Rhee Young Hoon (ed.)
Seoul National University Press 2004, 409 pages
Reviewed by Ilsoo David Cho (Ph.D. Student, Department of East Asian Languages and Civilizations, Harvard University)
A Cliometric Review of Late Chosŏn History is a collective effort by eight Korean scholars in the quantitative economic history of late Chosŏn Korea. Produced as a part of a larger institutional effort by the Naksungdae Institute of Economic Research to review and analyze economic statistics of Korea from 1650 to 2000, this volume focuses on late Chosŏn (circa 1650-1910) using a number of important but previously unused or underutilized sources. Through careful analysis of diverse and original sources such as financial records of local governments, lineages and private academies, individual diaries, land transaction records, and central government wage records, the authors of this book analyze diverse aspects of late Chosŏn economy including population, wages, interest rates, prices of rice paddies, prices of commodities, rice productivity, rice markets, and forestry. While individual arguments of the eight main chapters of the book are as diverse as the different topics they touch on, they come together in making three sweeping points about economic history of late Chosŏn Korea: 1) non-capitalist economic institutions remained powerful to the end of dynasty; 2) 18th century Korea experienced relative stability; 3) 19th century Korea faced serious economic deterioration to a point that, according to the book’s editor, it practically “self-destructed” even before Japanese colonized the country.
The overall arguments of this book are provocative in the sense that they fundamentally challenge the still-dominant current of Korean historiography in Korea—“internal development” theory. It was formulated largely in response to the so-called colonialist historiography that justified Japanese colonization of Korea. For example, economic historian Fukuda Tokuzo (1874-1930) had argued that Korean society around the time of colonization was stagnant and stuck at the stage of ancient village economy. Clearly aware of the political repercussions of such an understanding of Korea during the colonial period (1910-1945), Korean economic historian Paek Nam’un (1895-1974) had fought back with “capitalist sprouts” theory. Paek argued that capitalism was already emerging in late Chosŏn, but Japanese imperialism later distorted its development. Korean historians led by Kim Yongsŏp (1931- ) continued to develop such meta-narratives into “internal development” theory, arguing for Korea’s autonomy in its historical development. “Internal development” theory has already faced criticisms from a number of scholars who argue for the importance of external stimuli in Korea’s development and post-modern scholars who reject the validity of Marxist meta-narrative itself. Rhee Young Hoon et al.’s findings, however, are particularly devastating to “internal development” theory as they empirically “prove” that late Chosŏn Korea was stagnant and deteriorating. As Rhee notes, this book’s findings throw the field of Korean history, if not the entire Korean society, into disarray.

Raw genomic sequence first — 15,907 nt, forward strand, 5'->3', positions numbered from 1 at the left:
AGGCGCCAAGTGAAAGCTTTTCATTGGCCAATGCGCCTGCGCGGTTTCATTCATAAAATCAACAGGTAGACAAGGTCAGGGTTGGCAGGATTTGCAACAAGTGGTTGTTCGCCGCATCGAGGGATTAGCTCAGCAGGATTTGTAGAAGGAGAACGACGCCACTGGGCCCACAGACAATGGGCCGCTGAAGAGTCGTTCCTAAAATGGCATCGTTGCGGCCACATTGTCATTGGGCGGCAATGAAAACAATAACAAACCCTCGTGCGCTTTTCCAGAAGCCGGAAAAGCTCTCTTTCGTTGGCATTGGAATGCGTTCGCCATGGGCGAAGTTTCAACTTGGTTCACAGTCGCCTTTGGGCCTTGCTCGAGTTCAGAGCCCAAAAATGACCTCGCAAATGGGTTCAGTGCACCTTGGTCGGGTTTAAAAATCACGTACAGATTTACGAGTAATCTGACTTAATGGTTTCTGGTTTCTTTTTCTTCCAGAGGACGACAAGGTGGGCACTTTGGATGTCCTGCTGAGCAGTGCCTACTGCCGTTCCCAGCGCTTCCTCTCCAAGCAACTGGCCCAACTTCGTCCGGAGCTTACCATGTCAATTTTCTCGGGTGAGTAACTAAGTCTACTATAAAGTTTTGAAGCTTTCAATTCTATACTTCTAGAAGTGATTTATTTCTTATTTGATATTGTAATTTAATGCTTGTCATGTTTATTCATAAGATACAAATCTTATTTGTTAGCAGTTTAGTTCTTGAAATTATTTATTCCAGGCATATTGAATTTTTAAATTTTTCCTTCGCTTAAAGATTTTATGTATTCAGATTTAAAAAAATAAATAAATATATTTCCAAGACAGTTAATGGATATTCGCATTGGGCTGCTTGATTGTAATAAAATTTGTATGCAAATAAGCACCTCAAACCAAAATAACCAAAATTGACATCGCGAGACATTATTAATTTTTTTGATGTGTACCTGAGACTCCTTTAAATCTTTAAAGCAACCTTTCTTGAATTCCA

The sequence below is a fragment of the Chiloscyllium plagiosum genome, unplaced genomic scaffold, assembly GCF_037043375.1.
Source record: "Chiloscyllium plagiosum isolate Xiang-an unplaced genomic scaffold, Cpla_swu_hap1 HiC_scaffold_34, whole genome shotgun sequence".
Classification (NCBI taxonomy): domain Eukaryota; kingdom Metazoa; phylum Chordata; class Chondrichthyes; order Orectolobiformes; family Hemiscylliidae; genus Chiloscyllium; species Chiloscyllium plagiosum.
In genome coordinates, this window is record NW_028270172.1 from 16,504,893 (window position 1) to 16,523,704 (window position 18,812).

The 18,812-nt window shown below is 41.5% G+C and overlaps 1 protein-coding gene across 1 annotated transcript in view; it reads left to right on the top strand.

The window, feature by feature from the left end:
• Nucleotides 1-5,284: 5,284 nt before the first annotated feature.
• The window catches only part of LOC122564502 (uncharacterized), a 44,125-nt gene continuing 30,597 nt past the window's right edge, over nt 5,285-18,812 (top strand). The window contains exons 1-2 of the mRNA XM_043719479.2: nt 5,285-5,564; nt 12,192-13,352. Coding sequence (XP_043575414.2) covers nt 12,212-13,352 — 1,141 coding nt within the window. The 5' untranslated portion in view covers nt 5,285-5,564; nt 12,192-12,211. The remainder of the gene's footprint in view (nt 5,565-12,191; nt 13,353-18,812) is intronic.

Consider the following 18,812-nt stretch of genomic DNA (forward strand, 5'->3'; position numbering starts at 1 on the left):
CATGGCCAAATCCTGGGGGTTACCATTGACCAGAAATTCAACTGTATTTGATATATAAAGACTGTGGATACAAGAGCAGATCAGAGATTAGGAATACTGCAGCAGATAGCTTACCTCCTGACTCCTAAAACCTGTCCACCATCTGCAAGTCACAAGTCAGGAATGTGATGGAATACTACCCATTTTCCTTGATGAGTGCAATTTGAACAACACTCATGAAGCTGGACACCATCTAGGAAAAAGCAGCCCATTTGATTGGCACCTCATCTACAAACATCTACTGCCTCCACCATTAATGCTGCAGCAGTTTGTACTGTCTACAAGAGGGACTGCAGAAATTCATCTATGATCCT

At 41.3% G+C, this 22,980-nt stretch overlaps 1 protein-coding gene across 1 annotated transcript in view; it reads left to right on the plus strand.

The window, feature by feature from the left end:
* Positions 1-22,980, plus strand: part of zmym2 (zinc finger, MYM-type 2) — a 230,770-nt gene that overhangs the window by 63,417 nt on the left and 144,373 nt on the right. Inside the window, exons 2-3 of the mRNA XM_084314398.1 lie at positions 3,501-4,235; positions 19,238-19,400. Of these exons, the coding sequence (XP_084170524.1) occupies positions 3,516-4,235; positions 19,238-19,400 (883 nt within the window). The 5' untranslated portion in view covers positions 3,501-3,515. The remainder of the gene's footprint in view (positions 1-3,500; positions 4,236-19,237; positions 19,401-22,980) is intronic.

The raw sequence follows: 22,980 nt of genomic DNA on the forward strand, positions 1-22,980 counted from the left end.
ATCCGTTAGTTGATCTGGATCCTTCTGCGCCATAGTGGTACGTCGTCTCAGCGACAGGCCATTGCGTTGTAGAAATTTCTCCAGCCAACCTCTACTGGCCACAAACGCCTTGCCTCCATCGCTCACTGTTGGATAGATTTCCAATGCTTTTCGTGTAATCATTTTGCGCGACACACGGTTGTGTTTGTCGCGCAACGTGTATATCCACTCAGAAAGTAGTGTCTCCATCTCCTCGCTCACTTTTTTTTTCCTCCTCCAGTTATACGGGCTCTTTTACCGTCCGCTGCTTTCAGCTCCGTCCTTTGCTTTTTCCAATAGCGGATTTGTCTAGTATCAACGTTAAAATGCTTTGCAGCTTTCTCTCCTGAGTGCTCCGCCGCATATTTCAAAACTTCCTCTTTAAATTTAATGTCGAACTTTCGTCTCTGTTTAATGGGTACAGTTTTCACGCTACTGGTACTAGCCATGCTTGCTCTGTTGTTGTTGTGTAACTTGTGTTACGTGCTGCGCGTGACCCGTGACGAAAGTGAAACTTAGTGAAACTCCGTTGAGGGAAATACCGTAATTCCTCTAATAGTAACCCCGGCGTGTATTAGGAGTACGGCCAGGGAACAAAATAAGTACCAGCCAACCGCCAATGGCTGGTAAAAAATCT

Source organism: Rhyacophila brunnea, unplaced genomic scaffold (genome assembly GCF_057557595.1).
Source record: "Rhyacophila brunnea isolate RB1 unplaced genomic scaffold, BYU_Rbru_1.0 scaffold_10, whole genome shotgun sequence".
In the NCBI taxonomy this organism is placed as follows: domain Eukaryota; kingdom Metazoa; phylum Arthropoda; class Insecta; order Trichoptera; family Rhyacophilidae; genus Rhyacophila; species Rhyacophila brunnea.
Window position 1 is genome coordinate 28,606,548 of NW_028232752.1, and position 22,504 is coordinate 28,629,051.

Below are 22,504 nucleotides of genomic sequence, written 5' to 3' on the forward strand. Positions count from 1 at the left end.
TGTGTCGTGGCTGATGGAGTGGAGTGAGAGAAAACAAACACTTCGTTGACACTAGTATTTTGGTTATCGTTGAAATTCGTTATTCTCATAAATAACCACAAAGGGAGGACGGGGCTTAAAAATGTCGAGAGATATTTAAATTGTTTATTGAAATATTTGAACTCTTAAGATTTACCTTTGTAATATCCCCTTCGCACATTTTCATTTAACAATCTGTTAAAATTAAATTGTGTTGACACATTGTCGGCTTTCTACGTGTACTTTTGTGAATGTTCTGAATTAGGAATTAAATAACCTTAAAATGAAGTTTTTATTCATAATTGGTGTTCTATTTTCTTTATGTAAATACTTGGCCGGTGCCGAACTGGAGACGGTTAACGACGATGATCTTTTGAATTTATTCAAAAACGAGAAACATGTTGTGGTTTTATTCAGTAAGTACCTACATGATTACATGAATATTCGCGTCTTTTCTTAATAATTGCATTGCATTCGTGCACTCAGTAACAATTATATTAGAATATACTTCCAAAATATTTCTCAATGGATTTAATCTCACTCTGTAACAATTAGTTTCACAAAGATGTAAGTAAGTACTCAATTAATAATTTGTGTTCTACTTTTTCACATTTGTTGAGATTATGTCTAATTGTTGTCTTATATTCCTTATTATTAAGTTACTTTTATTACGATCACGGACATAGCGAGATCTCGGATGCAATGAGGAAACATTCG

This book is not without shortcomings. Most sources used in the book are fragmentary and were excavated from the Chosŏn Korea’s southern provinces. Limitations in terms of sources make it difficult know whether the book’s findings reflect national trends or whether significant differences existed in northern Korea. As the authors acknowledge, more research is needed to fully establish the book’s arguments. Nevertheless, A Cliometric Review of Late Chosŏn History is an important work that fundamentally challenges older views and suggests new directions in historical research.